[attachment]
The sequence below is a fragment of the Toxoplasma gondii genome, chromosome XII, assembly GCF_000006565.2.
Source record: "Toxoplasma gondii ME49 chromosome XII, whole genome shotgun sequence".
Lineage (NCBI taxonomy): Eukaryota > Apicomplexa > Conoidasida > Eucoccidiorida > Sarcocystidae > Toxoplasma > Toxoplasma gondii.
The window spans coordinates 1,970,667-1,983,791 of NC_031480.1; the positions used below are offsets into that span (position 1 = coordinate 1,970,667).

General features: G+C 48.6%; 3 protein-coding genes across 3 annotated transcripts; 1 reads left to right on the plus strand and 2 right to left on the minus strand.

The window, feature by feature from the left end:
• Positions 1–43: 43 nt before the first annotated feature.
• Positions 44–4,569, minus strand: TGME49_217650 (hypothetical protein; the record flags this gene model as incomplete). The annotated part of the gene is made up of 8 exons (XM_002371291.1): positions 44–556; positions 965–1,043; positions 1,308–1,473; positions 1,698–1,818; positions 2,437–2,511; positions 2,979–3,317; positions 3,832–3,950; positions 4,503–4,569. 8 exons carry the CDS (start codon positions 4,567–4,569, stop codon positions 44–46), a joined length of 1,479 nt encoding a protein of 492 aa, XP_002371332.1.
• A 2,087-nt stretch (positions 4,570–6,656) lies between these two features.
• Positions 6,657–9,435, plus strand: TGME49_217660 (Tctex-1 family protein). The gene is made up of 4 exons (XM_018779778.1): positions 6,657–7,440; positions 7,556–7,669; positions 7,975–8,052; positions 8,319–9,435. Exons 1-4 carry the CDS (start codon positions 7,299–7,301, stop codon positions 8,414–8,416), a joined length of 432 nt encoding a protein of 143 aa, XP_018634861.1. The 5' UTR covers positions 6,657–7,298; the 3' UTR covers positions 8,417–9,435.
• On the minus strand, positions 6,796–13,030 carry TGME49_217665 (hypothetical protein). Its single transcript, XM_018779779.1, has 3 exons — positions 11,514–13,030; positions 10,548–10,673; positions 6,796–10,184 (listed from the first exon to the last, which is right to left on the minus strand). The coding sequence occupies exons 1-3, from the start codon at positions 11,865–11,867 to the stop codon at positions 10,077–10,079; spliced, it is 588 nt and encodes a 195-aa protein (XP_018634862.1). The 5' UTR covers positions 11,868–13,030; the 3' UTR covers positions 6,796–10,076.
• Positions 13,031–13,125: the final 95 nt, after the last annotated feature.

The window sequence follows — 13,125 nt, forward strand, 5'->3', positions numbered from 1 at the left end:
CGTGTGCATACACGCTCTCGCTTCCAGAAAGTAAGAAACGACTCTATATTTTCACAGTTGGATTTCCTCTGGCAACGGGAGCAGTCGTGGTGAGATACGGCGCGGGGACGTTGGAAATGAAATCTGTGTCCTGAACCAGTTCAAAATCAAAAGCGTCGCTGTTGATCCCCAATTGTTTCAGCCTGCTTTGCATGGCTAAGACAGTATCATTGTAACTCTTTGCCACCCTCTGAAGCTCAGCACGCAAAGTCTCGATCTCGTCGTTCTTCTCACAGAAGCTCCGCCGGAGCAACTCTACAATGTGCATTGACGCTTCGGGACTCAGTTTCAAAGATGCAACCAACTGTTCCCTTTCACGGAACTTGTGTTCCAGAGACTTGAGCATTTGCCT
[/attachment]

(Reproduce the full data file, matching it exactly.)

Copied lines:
The sequence below is a fragment of the Toxoplasma gondii genome, chromosome XII, assembly GCF_000006565.2.
Source record: "Toxoplasma gondii ME49 chromosome XII, whole genome shotgun sequence".
Lineage (NCBI taxonomy): Eukaryota > Apicomplexa > Conoidasida > Eucoccidiorida > Sarcocystidae > Toxoplasma > Toxoplasma gondii.
The window spans coordinates 1,970,667-1,983,791 of NC_031480.1; the positions used below are offsets into that span (position 1 = coordinate 1,970,667).

General features: G+C 48.6%; 3 protein-coding genes across 3 annotated transcripts; 1 reads left to right on the plus strand and 2 right to left on the minus strand.

The window, feature by feature from the left end:
• Positions 1–43: 43 nt before the first annotated feature.
• Positions 44–4,569, minus strand: TGME49_217650 (hypothetical protein; the record flags this gene model as incomplete). The annotated part of the gene is made up of 8 exons (XM_002371291.1): positions 44–556; positions 965–1,043; positions 1,308–1,473; positions 1,698–1,818; positions 2,437–2,511; positions 2,979–3,317; positions 3,832–3,950; positions 4,503–4,569. 8 exons carry the CDS (start codon positions 4,567–4,569, stop codon positions 44–46), a joined length of 1,479 nt encoding a protein of 492 aa, XP_002371332.1.
• A 2,087-nt stretch (positions 4,570–6,656) lies between these two features.
• Positions 6,657–9,435, plus strand: TGME49_217660 (Tctex-1 family protein). The gene is made up of 4 exons (XM_018779778.1): positions 6,657–7,440; positions 7,556–7,669; positions 7,975–8,052; positions 8,319–9,435. Exons 1-4 carry the CDS (start codon positions 7,299–7,301, stop codon positions 8,414–8,416), a joined length of 432 nt encoding a protein of 143 aa, XP_018634861.1. The 5' UTR covers positions 6,657–7,298; the 3' UTR covers positions 8,417–9,435.
• On the minus strand, positions 6,796–13,030 carry TGME49_217665 (hypothetical protein). Its single transcript, XM_018779779.1, has 3 exons — positions 11,514–13,030; positions 10,548–10,673; positions 6,796–10,184 (listed from the first exon to the last, which is right to left on the minus strand). The coding sequence occupies exons 1-3, from the start codon at positions 11,865–11,867 to the stop codon at positions 10,077–10,079; spliced, it is 588 nt and encodes a 195-aa protein (XP_018634862.1). The 5' UTR covers positions 11,868–13,030; the 3' UTR covers positions 6,796–10,076.
• Positions 13,031–13,125: the final 95 nt, after the last annotated feature.

The window sequence follows — 13,125 nt, forward strand, 5'->3', positions numbered from 1 at the left end:
CGTGTGCATACACGCTCTCGCTTCCAGAAAGTAAGAAACGACTCTATATTTTCACAGTTGGATTTCCTCTGGCAACGGGAGCAGTCGTGGTGAGATACGGCGCGGGGACGTTGGAAATGAAATCTGTGTCCTGAACCAGTTCAAAATCAAAAGCGTCGCTGTTGATCCCCAATTGTTTCAGCCTGCTTTGCATGGCTAAGACAGTATCATTGTAACTCTTTGCCACCCTCTGAAGCTCAGCACGCAAAGTCTCGATCTCGTCGTTCTTCTCACAGAAGCTCCGCCGGAGCAACTCTACAATGTGCATTGACGCTTCGGGACTCAGTTTCAAAGATGCAACCAACTGTTCCCTTTCACGGAACTTGTGTTCCAGAGACTTGAGCATTTGCCT